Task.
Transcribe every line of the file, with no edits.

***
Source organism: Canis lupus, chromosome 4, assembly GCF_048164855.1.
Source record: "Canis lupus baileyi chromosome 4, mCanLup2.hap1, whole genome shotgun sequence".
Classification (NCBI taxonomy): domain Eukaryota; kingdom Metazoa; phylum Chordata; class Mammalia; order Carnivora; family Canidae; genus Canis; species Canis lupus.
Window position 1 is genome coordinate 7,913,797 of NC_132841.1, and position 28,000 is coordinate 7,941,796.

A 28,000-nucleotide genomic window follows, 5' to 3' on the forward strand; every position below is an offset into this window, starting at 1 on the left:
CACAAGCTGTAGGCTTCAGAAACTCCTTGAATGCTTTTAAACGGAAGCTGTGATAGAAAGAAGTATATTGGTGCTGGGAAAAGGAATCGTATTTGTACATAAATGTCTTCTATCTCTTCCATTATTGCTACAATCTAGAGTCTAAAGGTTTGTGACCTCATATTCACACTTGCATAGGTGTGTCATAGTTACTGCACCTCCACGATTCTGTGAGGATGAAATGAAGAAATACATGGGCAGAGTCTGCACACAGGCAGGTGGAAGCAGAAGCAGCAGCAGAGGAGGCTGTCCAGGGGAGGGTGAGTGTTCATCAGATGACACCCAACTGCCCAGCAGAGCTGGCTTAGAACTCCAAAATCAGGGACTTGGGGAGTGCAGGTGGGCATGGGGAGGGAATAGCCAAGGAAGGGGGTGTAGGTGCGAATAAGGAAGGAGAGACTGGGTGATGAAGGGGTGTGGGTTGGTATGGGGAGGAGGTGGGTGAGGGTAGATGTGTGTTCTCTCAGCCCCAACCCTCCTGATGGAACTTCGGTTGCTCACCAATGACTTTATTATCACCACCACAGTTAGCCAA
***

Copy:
Source organism: Canis lupus, chromosome 4, assembly GCF_048164855.1.
Source record: "Canis lupus baileyi chromosome 4, mCanLup2.hap1, whole genome shotgun sequence".
Classification (NCBI taxonomy): domain Eukaryota; kingdom Metazoa; phylum Chordata; class Mammalia; order Carnivora; family Canidae; genus Canis; species Canis lupus.
Window position 1 is genome coordinate 7,913,797 of NC_132841.1, and position 28,000 is coordinate 7,941,796.

A 28,000-nucleotide genomic window follows, 5' to 3' on the forward strand; every position below is an offset into this window, starting at 1 on the left:
CACAAGCTGTAGGCTTCAGAAACTCCTTGAATGCTTTTAAACGGAAGCTGTGATAGAAAGAAGTATATTGGTGCTGGGAAAAGGAATCGTATTTGTACATAAATGTCTTCTATCTCTTCCATTATTGCTACAATCTAGAGTCTAAAGGTTTGTGACCTCATATTCACACTTGCATAGGTGTGTCATAGTTACTGCACCTCCACGATTCTGTGAGGATGAAATGAAGAAATACATGGGCAGAGTCTGCACACAGGCAGGTGGAAGCAGAAGCAGCAGCAGAGGAGGCTGTCCAGGGGAGGGTGAGTGTTCATCAGATGACACCCAACTGCCCAGCAGAGCTGGCTTAGAACTCCAAAATCAGGGACTTGGGGAGTGCAGGTGGGCATGGGGAGGGAATAGCCAAGGAAGGGGGTGTAGGTGCGAATAAGGAAGGAGAGACTGGGTGATGAAGGGGTGTGGGTTGGTATGGGGAGGAGGTGGGTGAGGGTAGATGTGTGTTCTCTCAGCCCCAACCCTCCTGATGGAACTTCGGTTGCTCACCAATGACTTTATTATCACCACCACAGTTAGCCAA